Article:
Mount two Wi-Fi strip antennas behind there, too, while you're at it (preferably along the two edges that you didn't use for the GPS antennas).

Location #2: An 11mm x 6mm antenna mounted right behind either the product logo or the Canon logo or both.  Use a plastic plug with a rubber back for the product logo.  Nobody will even know it's there.

Location #3 (optional): Replace the top dome with plastic and put an antenna under it.  Obviously, some people will be against that idea, and it probably isn't strictly necessary to get a usable GPS signal.  However, I think that's what Canon did in the 7D Mark II.


Yes, I realize that I'm simplifying things a lot.  There's engineering work required in figuring out just how much metal you have to remove behind the logo plug, in figuring out how (and where) to mount the antenna behind the bezel to maximize signal strength, etc.  But I'm sure Canon can afford to hire an RF engineer or two.  Heck, they almost certainly already have a few working over in their printer division.

7
Lenses / Re: Cost to repair image stabilization on 70-200 f2.8L IS II
« on: January 03, 2015, 12:05:51 PM »
Actually having torn a couple similar lenses apart.  It takes a considerable amount of time to diagnose the problem, tear it down, replace the bad module, then reassemble the elements...keeping it all clean...then recollimating the optics again.  It's not something you can just replace like a set of spark plugs.

I think 400.00 to fix it is quite reasonable for employing someone as specialized as they are to do it right.  I personally would not attempt it even if I had a great YouTube video showing me how.  The specialized tools and knowledge to do it correctly would cost more than the repair.

Unreasonable?  Perhaps not.  But the labor market isn't that different between Canada and the U.S. (in part because it is relatively easy for workers to move back and forth between them), so I'd expect the labor cost to be about the same (unless Canon put their repair center in the middle of Silicon Valley).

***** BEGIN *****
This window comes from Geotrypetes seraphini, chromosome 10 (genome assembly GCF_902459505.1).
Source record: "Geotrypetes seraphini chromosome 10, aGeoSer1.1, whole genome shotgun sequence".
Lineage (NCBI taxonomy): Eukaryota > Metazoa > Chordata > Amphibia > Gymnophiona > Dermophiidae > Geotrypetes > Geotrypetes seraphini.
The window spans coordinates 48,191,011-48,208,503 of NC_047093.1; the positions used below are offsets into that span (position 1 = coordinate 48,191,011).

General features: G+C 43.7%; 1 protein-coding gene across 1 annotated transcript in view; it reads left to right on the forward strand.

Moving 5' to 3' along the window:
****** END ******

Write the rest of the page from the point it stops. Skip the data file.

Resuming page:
8
EOS Bodies / Re: Canon Confirms Development of High Megapixel Camera
« on: January 03, 2015, 11:51:17 AM »
Since it's getting touched on... I'm sure this a pipe dream but seeing as how I assume this new rig will be DPAF and have (perhaps) 7D2 like rack focus and AF features.... what's the chances we finally get a REAL C-LOG clean HDMI out instead of Mush-Log now?  Slim or none?

Not sure high megapixel sensor will have DPAF. Manufacturing could be expensive. And even decent Full HD alone could be expensive (in terms of scaling all that ~ 52MPix down to only ~2 for video).

If they're talking about scaling up the 7D Mark II sensor, it will.  I just hope they have the good sense to include a touchscreen so that live view focusing won't be such an epic pain in the a**.

9
EOS Bodies / Re: 1DX or 1DX2 - that is the question
« on: January 03, 2015, 11:43:21 AM »
Do you mind me asking where you purchased your 1TB SSB drive for your MB Pro 17.  I also have a MB Pro 17 and have been wanting to upgrade to a SSD, but have had a hard time trying to find one that size.

It's a Crucial M500 960GB SSD, I think ordered it from Amazon.

New MBP can not be upgraded.

Not entirely true.  The RAM is soldered, I think, but the SSD is a removable stick, and at least one company builds upgrades in that form factor.

http://eshop.macsales.com/shop/SSD/OWC/Air-Retina/Apple-MacBook-Pro-Retina-2012-Drive-Internal-Flash

I just wish somebody built something bigger than a terabyte.  My three-year-old MacBook Pro can be upgraded with dual 2 TB drives, for a total of 4 TB.  My nine-month-old MacBook Pro can't go any bigger than the tiny 1 TB drive that Apple shipped in it.

With that said, even though I wish *my* MacBook Pro were thicker and supported real hard drives (or at least provided four SSD slots instead of one), I'm glad my mother's isn't.  (It fell out of an overhead bin on my head last week....)

10